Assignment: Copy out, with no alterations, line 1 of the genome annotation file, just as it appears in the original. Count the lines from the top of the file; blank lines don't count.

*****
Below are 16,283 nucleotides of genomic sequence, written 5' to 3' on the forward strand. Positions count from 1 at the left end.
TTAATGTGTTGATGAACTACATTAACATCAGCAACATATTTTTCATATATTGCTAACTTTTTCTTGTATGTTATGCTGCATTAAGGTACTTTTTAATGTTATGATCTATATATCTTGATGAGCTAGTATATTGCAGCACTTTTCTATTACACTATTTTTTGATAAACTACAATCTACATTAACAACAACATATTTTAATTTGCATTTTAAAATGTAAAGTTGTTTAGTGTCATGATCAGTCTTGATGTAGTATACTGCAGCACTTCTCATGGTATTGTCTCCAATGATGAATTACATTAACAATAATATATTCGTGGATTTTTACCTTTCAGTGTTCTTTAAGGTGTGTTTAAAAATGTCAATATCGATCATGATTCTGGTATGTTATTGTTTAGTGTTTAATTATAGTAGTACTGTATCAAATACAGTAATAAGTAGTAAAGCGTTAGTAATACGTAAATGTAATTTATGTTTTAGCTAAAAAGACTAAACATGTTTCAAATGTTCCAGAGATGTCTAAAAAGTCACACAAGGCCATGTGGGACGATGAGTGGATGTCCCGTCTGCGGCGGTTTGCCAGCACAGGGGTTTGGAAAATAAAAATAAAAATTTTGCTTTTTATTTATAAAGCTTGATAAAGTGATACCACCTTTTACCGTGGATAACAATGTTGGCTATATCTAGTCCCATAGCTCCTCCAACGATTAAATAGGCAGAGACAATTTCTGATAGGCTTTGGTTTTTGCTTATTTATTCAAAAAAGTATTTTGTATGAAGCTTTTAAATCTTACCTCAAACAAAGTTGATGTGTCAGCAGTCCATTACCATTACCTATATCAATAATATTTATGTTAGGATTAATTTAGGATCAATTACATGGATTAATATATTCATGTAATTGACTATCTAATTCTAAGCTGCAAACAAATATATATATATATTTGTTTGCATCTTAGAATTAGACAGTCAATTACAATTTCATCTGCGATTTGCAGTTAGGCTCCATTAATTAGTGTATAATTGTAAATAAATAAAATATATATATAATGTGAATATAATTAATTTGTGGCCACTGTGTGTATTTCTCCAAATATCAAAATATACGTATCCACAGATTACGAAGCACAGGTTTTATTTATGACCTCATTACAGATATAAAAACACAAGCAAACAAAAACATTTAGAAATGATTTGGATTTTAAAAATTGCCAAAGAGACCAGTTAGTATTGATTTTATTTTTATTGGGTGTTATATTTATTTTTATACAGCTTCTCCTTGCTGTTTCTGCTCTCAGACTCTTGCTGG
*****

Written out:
Below are 16,283 nucleotides of genomic sequence, written 5' to 3' on the forward strand. Positions count from 1 at the left end.